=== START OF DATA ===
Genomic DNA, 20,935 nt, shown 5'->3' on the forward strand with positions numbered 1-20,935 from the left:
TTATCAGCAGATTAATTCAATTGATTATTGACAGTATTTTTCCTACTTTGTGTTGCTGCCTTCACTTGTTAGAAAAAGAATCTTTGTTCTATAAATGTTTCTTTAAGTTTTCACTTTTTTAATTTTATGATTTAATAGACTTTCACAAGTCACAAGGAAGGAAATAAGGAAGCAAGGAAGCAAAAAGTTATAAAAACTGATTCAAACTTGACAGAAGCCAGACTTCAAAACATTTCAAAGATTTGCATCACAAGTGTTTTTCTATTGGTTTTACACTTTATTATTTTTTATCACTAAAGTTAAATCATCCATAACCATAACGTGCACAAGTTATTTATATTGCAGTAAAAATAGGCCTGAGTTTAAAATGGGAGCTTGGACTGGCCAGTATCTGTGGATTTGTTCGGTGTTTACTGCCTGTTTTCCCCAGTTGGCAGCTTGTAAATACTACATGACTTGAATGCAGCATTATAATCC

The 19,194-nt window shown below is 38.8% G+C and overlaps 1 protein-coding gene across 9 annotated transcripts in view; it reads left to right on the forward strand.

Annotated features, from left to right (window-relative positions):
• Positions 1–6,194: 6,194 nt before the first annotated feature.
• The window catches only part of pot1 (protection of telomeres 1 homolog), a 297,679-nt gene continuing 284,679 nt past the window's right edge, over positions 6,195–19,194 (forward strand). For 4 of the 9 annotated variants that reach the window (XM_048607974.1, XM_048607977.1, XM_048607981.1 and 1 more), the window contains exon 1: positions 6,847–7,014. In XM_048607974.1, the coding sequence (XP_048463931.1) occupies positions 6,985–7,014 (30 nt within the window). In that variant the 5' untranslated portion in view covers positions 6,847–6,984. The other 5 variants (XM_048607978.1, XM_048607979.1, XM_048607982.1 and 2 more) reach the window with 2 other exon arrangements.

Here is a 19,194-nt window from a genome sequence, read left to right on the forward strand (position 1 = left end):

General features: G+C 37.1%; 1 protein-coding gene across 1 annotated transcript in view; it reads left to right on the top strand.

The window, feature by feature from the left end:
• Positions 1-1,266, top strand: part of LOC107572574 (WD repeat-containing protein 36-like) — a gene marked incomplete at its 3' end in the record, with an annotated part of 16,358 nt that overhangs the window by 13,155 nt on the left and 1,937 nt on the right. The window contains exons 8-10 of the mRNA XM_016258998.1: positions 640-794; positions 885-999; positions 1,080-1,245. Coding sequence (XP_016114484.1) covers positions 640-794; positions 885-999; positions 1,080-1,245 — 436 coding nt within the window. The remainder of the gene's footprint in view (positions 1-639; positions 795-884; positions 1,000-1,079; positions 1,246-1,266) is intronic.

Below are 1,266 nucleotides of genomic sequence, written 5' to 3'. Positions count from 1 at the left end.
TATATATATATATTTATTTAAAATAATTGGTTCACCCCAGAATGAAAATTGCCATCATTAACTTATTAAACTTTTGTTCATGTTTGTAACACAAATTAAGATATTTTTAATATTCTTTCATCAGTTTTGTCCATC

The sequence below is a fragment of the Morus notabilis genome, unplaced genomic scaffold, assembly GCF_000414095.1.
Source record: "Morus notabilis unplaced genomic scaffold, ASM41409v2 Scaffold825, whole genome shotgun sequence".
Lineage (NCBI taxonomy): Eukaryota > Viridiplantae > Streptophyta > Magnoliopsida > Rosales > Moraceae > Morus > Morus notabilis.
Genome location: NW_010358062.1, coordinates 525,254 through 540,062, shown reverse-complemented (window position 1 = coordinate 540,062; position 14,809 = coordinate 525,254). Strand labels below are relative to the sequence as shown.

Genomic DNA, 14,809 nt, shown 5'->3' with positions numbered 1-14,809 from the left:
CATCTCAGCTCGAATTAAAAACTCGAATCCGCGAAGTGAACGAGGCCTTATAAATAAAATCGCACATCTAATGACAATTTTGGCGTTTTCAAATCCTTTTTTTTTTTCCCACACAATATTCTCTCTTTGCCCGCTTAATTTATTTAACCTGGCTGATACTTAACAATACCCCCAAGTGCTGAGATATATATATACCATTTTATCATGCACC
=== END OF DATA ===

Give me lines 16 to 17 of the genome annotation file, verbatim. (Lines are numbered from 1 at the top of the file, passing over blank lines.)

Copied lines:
Genome location: NW_010358062.1, coordinates 525,254 through 540,062, shown reverse-complemented (window position 1 = coordinate 540,062; position 14,809 = coordinate 525,254). Strand labels below are relative to the sequence as shown.

Genomic DNA, 14,809 nt, shown 5'->3' with positions numbered 1-14,809 from the left: